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Synthetic Hype

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Written by Stan Wendzel MBA, CPA, LEED AP   
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Synthetic Hype
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By now most of us have heard and read numerous articles about synthetic leases. We also know synthetic lease transactions are relatively commonplace for financing corporate build-to-suits and acquisitions, and that they are widely accepted by corporate real estate executives, financial institutions, and accounting firms. But is the synthetic lease a panacea for the corporate executive faced with a leasing decision? Are they the perfect solution for keeping real estate assets oil the company balance sheet? Are there any drawbacks to a synthetic lease? Before entering into a synthetic lease, the corporate tenant should know the potential shortcomings of a synthetic lease as well as when and when not to use one.


A Quick Review in Case You Forgot

A synthetic lease has two main components, which qualify it as such. First, the lease is treated as an operating lease for Generally Accepted Accounting Principles (GAAP). Simply put, the lease does not show up on the company balance sheet and therefore it benefits certain key financial ratios such as return on assets, debt to equity, return on equity, and interest coverage. Instead, the lease is recorded as an expense as incurred on the company's income Statement. Second, for Internal Revenue Service (IRS) purposes the lease must transfer all lax benefits associated with ownership of the leased asset to the lessee. The lessee deducts depreciation and interest expense in lieu of the rent expense under a typical lease. Why is this type of transaction so unique and why does is warrant a special name? Because, the lessee has figured out a way to be viewed as the owner of the property for tax purposes but a mere lessee when it comes to financial reporting. In the process, the lessee gets the best of both worlds. The lessee achieves his/her objective of getting the assets off the books and gels tax benefits to boot.

Let's Avoid Too Much Technical Stuff

The IRS rules that govern when a lessee is required to capitalize a lease as an asset on its balance- sheet are very different from the GAAP rules. Knowing this, it was only a matter of time before a few bean counters like myself got together to figure out how lo achieve the preferred outcome under both sets of rules. Essentially, the IRS test relates to transferring all or most of the risks and rewards of ownership to the lessee. If this is done, the lessee is generally viewed as the owner for tax purposes. For GAAP, it gets a little more complicated. Outside accountants had to make sure the lease avoided the four lease capitalization tests under Statement of Financial Accounting Standards (SFAS) 13, and met the minimum equity tests of the Emerging Issues Task Force (EITF) 90-15. The accountants also had to avoid the issues associated with the lessee's involvement in asset construction under EITF 97-10, follow the safe harbor guidance available under EITFs 96-21 and 97-1, and avoid sale-lease-back accounting all together (SFAS 98). Once the accountants figured all this out they had what we now call a synthetic lease.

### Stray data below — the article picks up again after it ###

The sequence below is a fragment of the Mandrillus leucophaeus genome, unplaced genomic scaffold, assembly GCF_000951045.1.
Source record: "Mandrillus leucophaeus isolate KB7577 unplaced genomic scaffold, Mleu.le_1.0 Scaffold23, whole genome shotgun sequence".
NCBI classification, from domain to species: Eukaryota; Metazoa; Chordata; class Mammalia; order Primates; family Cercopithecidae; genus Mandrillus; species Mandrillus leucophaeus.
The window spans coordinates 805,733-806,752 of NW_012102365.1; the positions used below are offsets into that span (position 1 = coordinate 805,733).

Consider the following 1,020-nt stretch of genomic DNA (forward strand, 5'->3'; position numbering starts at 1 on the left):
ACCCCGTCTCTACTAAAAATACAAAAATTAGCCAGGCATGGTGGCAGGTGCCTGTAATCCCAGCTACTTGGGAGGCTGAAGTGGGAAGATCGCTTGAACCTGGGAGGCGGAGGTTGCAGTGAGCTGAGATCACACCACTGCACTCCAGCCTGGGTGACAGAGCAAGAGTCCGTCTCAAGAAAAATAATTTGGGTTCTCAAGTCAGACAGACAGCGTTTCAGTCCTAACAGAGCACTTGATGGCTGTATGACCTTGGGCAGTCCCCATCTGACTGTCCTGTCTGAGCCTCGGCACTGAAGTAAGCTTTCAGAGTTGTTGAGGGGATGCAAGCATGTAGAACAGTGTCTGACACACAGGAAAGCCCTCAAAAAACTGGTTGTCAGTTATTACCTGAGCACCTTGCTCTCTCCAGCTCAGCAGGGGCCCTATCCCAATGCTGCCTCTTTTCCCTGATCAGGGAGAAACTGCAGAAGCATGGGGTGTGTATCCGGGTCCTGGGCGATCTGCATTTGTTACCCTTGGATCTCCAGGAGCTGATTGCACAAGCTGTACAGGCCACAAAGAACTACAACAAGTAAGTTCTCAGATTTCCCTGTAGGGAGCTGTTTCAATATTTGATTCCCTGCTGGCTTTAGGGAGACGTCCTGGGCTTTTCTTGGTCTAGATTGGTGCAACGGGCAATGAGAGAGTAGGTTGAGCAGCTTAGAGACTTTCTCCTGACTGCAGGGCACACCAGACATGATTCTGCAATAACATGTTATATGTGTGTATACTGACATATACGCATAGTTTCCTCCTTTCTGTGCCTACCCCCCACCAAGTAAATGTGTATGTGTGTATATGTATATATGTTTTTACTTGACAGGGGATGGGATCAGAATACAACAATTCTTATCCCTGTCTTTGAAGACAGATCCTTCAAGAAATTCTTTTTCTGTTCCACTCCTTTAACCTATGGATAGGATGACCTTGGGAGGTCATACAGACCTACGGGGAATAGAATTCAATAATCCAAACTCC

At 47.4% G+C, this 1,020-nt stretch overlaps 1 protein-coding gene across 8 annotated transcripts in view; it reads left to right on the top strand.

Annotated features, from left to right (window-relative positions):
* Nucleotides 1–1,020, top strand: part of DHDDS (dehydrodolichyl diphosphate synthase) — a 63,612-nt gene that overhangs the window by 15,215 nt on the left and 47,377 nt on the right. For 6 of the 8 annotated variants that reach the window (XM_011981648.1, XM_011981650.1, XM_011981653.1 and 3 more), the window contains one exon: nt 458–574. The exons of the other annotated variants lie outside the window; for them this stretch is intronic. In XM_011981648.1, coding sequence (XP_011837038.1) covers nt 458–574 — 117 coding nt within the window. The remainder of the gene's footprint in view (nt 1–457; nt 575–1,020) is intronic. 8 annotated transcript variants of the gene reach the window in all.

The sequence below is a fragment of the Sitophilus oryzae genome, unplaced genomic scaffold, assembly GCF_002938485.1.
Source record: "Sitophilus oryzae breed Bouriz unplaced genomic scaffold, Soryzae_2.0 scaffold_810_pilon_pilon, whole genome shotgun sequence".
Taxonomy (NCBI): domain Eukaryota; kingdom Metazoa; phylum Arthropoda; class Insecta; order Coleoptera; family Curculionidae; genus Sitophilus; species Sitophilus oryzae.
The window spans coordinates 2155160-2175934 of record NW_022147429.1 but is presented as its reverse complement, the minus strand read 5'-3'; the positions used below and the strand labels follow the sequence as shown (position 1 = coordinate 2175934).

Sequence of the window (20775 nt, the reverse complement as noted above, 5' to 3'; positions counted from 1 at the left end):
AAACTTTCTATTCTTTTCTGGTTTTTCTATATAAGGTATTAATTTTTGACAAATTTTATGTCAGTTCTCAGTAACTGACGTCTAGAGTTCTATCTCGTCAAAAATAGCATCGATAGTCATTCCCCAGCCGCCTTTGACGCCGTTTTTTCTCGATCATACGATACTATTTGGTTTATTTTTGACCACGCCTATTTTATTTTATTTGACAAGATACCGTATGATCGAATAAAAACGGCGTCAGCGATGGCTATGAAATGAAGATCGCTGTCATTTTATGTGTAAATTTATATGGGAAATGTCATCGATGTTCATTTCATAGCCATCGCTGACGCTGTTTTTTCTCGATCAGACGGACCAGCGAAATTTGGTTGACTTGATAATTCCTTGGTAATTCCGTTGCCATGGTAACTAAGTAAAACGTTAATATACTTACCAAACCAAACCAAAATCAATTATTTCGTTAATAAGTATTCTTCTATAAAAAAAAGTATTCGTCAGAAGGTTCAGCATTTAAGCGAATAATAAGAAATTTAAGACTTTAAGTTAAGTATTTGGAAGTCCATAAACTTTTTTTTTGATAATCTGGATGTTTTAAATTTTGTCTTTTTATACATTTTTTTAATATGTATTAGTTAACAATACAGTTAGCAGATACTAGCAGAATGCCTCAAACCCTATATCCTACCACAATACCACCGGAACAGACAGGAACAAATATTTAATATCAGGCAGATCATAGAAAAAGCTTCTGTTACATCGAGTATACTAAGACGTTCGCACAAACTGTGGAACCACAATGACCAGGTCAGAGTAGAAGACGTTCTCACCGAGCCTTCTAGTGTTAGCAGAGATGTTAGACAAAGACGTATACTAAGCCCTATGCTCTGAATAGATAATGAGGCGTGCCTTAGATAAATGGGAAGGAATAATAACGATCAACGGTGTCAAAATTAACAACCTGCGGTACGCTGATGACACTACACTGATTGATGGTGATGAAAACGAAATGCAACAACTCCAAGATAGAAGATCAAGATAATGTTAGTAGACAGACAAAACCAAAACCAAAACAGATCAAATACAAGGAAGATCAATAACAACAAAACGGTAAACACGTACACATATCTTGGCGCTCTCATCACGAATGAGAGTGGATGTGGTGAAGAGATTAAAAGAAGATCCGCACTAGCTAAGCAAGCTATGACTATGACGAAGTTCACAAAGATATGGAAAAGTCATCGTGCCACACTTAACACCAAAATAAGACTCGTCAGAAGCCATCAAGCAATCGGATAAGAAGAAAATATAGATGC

Lower Lease Rates and More

We have covered the enhanced financial ratios and tax benefits, but perhaps the biggest benefit of a synthetic lease is the low lease rate. The typical synthetic lease rate-is at least 30 percent less than that of a traditional lease. This low lease rate is attributed to a number of factors. First, the capital providers of synthetic leases, typically banks, provide financing based on the credit of the lessee rather than providing a loan on real estate. The capital providers also require strict debt covenants that effectively allow them to monitor the lessee's financial condition and trigger higher lease payments or even repayment of the synthetic lease if the covenants are violated. This improved lending position translates into lower interest rates for the borrower. In fact, for investment-grade corporations, a synthetic lease will typically run two to three percent less than a traditional real estate mortgage loan. In addition to the lower cost of funds, most synthetic leases are structured with no debt principal amortization over the lease term in order to meet the accounting requirements. Consequently, if the synthetic lease interest rate is 6.5 percent, the lease rate (or lease constant) is 6.5 percent of total project costs (including financing points and fees). Even considering the balloon balance, which is the responsibility of the lessee, the savings can be dramatic compared with those of a typical real estate lease. For example, a recent synthetic lease transaction I worked on was priced at LIBOR plus 75 basis points. The resulting lease constant was around 6.0 percent. A typical real estate lease for this same tenant would have required a lease constant of 9.25 percent or more, plus have rent escalations during the lease term. The total savings under this scenario were approximately 39 percent over the five-year lease term for the corporate lessee. Further, an after-tax analysis of this transaction reflected even greater savings.


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